Governor Hochul Announces Launch of Mapping Survey to Examine Quality and Availability of Broadband Across the State –

Public Hearings to be Held to Receive Input from Public and Other Stakeholders
State Seeks to Address Reach of Broadband Service That Remains a Challenge Nationwide
Governor Kathy Hochul today announced the launch of a Broadband Mapping Consumer Survey to assist in New York’s first-ever in-depth statewide mapping study of broadband to identify the availability, reliability and cost of high-speed broadband services across the state. Correctly gauging the prevalence and reach of broadband service has been a challenge not just in New York, but nationally. The federal government is also engaged in a similar study, but the timeline for its completion remains unclear.
“High-speed internet is the great equalizer in today’s world because it is essential in accessing basic services and information that we all need in our daily lives,” Governor Hochul said. “With this groundbreaking study, we will help ensure that every part of the state — regardless of geographical and economic factors — has access to high-speed broadband.”
As called for in the Executive Budget passed earlier this year, the state Public Service Commission will study the availability, reliability, and cost of high-speed internet and broadband services across the state. As part of this process, the Commission will:
The Commission’s map will include download and upload speeds advertised and experienced; the consistency and reliability of download and upload speeds including latency; the types of internet service and technologies available including but not limited to dial-up, broadband, wireless, fiber, coaxial, or satellite; the number of internet service providers available, the price of internet service available; and any other factors the commission may deem relevant.
Unlike previous federal maps, which have been sharply criticized for their lack of specificity and accuracy, New York’s interactive map will focus on the status of broadband service at the address level. As part of the research, the Commission has sent letters to all providers in New York informing them that it has contracted with ECC Technologies, a New York State based company with expertise in technology and communications consulting, who will be seeking detailed information on their broadband service information, including service areas at address level, upload and download speeds, network infrastructure type(s), pricing, and other necessary data, to be used as the basis for the broadband map and report.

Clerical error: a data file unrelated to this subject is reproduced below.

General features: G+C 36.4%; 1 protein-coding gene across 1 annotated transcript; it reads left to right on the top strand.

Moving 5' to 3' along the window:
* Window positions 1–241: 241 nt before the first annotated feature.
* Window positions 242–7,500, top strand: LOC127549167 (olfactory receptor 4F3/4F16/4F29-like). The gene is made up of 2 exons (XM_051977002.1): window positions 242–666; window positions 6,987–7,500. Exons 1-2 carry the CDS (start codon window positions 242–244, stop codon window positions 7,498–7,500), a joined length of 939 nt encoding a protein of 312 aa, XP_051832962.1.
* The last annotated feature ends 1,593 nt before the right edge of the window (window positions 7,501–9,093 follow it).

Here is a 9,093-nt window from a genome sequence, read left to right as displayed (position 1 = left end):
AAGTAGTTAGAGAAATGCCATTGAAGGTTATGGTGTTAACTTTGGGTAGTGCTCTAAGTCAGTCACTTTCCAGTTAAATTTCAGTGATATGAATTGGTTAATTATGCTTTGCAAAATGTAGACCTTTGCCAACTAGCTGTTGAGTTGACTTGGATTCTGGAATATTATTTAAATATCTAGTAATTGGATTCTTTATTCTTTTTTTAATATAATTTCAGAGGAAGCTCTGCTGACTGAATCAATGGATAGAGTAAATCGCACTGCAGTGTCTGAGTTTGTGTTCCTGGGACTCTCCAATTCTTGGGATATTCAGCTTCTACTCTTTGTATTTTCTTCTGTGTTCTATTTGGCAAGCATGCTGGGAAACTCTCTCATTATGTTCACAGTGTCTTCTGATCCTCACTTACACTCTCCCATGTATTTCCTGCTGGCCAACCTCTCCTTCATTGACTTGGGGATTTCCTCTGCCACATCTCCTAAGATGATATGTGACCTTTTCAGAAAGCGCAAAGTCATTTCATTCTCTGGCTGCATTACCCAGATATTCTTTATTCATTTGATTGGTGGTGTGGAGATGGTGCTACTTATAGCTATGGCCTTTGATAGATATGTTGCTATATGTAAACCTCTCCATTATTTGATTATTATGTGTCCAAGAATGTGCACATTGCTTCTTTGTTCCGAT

The Commission will publicly issue its report and recommendations by May 2022. The report will include the overall number of residences with access to high-speed internet, and it will identify which areas are served, unserved and underserved. It will also conduct a regional survey of internet service prices in comparison to county-level median income; and any relevant consumer subscription statistics. The purpose of the study is to help determine what steps are needed to ensure that all of New York’s residential and commercial consumers have access to the internet, as needed.
The broadband mapping survey and speed test can be found at:
As part of this groundbreaking study, the Commission will hold two public hearings to solicit input from the public and other stakeholders, including internet service providers, telecommunications concerns, labor organizations, public safety organizations, healthcare, education, agricultural and other businesses or organizations. Hearing dates and locations to be announced.
New York’s comprehensive 2021 Connectivity Agenda builds on the state’s nation-leading initiative in delivering equitable internet access for all New Yorkers. In 2015, the State undertook the largest and most ambitious broadband initiative in the nation, dedicating $500 million to broaden internet access statewide. This investment, coupled with regulatory reforms, expanded the reach of broadband so today 98 percent of New York households have access to high-speed broadband with download speeds of at least 100 Mbps. Furthermore, New York took critical steps to tackle the digital divide in schools by signing the 2014 Smart Schools Bond Act. This Act made $2 billion available to school districts across the state for technology devices and classroom enhancements to improve school connectivity, making it possible for schools to weather today’s challenges of remote learning.